The redistricting map approved by the Nebraska legislature this spring moves more state Senate districts away from the country and into more urban areas.
Senator Tyson Larson of O’Neill says as the population swings away from rural areas and toward cities, representation follows.
“The urban senators really can’t forget that rural Nebraska is extremely important to Nebraska’s economy,” Larson says. “We still produce 98% of the exports for the state of Nebraska. To be honest, agriculture still dominates this state’s economy and oftentimes I feel that Omaha and Lincoln senators forget that.”
He notes that the state’s two largest cities now have a 25-to-24 advantage over rural senators in the unicameral. Larson says the rural legislators are close-knit.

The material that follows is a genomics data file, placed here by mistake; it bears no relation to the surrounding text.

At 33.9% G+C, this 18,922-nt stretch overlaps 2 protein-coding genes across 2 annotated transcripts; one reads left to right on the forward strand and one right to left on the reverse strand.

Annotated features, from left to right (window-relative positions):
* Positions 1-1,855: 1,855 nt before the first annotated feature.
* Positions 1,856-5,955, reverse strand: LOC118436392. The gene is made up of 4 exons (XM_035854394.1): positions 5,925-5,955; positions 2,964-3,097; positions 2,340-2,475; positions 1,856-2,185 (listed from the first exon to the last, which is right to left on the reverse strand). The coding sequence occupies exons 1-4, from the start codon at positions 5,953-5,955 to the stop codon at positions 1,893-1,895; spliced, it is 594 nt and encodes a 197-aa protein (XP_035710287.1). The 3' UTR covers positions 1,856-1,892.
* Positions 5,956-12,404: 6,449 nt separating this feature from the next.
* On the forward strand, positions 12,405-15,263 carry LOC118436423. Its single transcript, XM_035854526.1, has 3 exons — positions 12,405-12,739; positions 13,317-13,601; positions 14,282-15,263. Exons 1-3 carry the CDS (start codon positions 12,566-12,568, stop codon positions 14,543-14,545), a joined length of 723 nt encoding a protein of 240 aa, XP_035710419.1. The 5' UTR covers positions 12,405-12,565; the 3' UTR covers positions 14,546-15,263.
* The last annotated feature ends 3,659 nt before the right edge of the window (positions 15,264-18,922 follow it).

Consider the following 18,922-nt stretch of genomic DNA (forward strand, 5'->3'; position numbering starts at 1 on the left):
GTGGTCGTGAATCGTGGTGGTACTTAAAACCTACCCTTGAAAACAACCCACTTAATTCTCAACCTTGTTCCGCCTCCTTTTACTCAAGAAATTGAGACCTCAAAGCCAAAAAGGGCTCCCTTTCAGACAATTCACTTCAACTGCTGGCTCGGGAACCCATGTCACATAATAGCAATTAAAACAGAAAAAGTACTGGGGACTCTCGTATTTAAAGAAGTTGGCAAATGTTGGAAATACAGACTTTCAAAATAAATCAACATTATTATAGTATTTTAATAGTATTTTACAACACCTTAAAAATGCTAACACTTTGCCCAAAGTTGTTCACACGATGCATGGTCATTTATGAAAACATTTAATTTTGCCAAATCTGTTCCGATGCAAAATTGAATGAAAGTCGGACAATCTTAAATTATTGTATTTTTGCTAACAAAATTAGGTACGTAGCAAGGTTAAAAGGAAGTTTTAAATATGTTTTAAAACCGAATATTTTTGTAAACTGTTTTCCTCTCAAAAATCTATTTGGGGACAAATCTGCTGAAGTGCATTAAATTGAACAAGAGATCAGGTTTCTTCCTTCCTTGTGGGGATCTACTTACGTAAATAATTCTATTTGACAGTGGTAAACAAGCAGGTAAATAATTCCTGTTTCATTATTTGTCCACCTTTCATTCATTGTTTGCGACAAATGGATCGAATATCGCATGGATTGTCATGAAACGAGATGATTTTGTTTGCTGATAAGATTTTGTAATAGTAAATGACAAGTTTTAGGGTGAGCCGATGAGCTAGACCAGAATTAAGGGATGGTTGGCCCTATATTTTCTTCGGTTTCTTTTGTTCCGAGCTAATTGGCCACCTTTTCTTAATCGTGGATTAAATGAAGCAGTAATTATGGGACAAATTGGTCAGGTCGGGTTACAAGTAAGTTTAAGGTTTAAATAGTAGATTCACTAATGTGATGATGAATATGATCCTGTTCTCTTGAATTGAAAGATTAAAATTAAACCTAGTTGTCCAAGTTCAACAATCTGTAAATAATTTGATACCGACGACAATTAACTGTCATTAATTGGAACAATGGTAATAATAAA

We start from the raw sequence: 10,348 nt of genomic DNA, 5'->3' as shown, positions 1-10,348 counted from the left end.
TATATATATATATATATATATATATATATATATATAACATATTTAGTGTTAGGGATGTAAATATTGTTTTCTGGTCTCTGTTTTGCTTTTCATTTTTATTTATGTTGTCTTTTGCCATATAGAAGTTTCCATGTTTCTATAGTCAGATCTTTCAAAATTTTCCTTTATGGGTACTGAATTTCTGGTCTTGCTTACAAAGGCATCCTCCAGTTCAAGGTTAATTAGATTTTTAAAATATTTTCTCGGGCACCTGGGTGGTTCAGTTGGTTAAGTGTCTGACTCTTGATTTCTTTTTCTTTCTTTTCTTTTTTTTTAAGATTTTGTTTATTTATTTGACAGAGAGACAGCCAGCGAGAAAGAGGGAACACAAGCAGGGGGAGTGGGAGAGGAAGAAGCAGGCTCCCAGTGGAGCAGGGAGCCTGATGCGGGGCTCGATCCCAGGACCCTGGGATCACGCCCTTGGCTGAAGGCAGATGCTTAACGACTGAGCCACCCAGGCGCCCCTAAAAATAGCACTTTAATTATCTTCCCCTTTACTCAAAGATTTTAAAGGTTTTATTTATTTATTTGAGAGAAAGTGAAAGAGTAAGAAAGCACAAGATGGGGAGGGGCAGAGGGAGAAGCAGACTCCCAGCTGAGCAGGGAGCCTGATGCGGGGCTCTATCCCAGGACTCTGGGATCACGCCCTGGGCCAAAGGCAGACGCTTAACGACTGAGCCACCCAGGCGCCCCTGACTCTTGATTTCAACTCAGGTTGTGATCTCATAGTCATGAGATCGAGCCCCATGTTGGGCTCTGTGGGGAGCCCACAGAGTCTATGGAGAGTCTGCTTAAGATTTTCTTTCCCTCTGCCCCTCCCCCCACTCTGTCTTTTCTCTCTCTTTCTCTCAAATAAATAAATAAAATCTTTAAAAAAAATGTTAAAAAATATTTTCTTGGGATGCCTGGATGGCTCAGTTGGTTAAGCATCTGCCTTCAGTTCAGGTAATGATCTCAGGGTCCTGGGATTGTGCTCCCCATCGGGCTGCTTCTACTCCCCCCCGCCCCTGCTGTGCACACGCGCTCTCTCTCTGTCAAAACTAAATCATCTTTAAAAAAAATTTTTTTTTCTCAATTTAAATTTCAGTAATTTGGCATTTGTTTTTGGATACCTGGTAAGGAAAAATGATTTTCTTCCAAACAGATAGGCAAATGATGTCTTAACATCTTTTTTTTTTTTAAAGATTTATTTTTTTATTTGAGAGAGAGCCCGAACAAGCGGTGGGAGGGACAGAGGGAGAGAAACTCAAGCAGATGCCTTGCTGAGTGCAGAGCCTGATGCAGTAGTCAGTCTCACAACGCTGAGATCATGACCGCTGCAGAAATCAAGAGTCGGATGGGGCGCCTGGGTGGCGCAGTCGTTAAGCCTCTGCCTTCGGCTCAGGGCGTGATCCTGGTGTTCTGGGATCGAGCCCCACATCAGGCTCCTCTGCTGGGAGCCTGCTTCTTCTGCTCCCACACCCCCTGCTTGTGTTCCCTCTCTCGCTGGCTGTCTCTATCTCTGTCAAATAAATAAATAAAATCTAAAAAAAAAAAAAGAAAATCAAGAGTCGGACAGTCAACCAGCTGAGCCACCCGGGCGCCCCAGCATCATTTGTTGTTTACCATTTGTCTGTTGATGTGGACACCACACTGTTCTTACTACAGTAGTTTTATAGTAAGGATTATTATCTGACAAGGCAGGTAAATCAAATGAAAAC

“If we can hold together with 23 or 24 votes and then add a few conservative, urban guys, rural Nebraska can still hold off the cities,” Larson says, “but in ten years, I begin to worry more that urban Nebraska will continue to gain control.”
The redistricting was based on changes in the state’s population shown in the 2010 census.
Larson spoke this week before the Douglas County Republicans in Omaha.
Jerry Oster, WNAX, Yankton